Annual film festival draws to a close

Joanna Williams

Films from as far away as Japan and New York were screened at the 17th annual Western Film Festival that wrapped up Thursday evening.

Yet many of the more than 30 films presented at the festival were closer to home, as independent filmmakers from the region as well as students showcased their films.

Columbia senior Thomas Scott’s film “The Making of Finality” was screened Wednesday night. The film is about the frustrations he runs into while he attempts to make a movie for a film festival, and was based off his actual experiences making his original movie idea for the festival “Finality.”

“It turned into a movie that was how hard it was to make a movie,” Scott said.

WKU alumnus Nate Morguelan of Bowling Green had his short film “K” screened Wednesday night. The film is about a hitman who goes on a series of killing sprees for his job, while at the same time, his family is texting him to get items from the store on his way back home.

“It just kinda explores the fact that a hitman has a family at home and that you do what you got to do to support your family,” Morguelan said.

The festival was open to filmmakers and video producers of any experience level, said Cory Lash, transitional journalism retiree and founder of the festival.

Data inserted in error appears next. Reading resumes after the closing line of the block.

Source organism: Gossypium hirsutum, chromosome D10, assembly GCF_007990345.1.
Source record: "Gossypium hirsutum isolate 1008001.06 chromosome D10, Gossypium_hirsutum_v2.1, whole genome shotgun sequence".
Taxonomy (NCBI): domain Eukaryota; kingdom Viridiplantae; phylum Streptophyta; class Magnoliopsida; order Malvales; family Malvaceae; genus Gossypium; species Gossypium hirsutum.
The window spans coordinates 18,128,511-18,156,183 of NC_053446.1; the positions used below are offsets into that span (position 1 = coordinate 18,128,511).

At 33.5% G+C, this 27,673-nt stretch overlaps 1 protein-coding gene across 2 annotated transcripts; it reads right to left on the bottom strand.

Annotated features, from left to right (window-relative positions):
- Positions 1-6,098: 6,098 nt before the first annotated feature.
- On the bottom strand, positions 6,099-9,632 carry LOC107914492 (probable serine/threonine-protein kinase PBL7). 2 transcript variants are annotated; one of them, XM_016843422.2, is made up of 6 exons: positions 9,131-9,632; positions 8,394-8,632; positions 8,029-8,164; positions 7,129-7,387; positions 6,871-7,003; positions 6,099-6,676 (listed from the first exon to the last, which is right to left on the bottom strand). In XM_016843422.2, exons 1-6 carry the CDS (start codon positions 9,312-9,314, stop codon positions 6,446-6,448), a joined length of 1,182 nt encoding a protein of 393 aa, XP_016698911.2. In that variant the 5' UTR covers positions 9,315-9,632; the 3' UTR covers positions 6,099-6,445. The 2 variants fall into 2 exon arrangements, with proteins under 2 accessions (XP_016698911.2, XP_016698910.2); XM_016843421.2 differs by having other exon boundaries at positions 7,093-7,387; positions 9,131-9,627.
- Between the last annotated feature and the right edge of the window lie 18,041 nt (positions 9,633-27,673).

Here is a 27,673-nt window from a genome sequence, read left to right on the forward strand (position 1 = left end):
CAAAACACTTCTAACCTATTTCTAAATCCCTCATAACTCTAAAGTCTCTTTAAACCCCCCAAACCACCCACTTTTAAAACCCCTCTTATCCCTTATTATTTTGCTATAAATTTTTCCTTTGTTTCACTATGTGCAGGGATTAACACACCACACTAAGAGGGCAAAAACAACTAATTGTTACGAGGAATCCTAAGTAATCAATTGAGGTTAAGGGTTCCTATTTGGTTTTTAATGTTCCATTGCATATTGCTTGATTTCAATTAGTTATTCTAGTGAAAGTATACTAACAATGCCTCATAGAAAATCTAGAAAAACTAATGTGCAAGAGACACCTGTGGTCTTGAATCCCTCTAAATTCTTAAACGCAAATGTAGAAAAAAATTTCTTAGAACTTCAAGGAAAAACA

Lash said he thinks the festival has remained at a level where there is a variety of films and a great amount of talent.

“I think its been consistent,” he said. “You never know what you’re going to get.”

At Wednesday evening’s screenings, Lash said the festival was well underway.

“Its been going as smooth as can be,” he said. “The seminars have been great… The only thing we would like is to fill this auditorium.”

Attendance was low during the screenings in Mass Media and Technology Hall auditorium, and Lash said he thinks that’s a result of having the festival at the end of the semester.

“We try to have it at the end of the year so students can have all semester to work on it,” he said.

During the seminar part of the festival, Lash said the dialogue between the professionals and the students was good.

“The seminars have been well attended,” he said. “We try to schedule it during class time so other faculty can come and bring their classes,” he said.